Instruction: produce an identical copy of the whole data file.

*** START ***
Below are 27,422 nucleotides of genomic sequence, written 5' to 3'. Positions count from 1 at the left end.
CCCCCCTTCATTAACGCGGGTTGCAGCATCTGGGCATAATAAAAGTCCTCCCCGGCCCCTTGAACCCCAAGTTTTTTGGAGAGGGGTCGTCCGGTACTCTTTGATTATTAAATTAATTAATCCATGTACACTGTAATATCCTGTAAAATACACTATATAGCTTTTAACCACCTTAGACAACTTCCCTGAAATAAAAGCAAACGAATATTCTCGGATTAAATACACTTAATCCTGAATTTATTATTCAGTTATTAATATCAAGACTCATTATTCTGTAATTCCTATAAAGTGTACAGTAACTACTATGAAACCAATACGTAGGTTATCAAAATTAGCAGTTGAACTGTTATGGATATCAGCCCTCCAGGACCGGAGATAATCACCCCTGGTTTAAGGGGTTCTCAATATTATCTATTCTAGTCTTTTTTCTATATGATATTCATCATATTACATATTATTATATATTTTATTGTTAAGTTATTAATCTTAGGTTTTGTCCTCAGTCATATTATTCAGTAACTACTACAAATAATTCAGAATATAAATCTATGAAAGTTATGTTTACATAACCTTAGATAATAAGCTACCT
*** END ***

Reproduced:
Below are 27,422 nucleotides of genomic sequence, written 5' to 3'. Positions count from 1 at the left end.
CCCCCCTTCATTAACGCGGGTTGCAGCATCTGGGCATAATAAAAGTCCTCCCCGGCCCCTTGAACCCCAAGTTTTTTGGAGAGGGGTCGTCCGGTACTCTTTGATTATTAAATTAATTAATCCATGTACACTGTAATATCCTGTAAAATACACTATATAGCTTTTAACCACCTTAGACAACTTCCCTGAAATAAAAGCAAACGAATATTCTCGGATTAAATACACTTAATCCTGAATTTATTATTCAGTTATTAATATCAAGACTCATTATTCTGTAATTCCTATAAAGTGTACAGTAACTACTATGAAACCAATACGTAGGTTATCAAAATTAGCAGTTGAACTGTTATGGATATCAGCCCTCCAGGACCGGAGATAATCACCCCTGGTTTAAGGGGTTCTCAATATTATCTATTCTAGTCTTTTTTCTATATGATATTCATCATATTACATATTATTATATATTTTATTGTTAAGTTATTAATCTTAGGTTTTGTCCTCAGTCATATTATTCAGTAACTACTACAAATAATTCAGAATATAAATCTATGAAAGTTATGTTTACATAACCTTAGATAATAAGCTACCT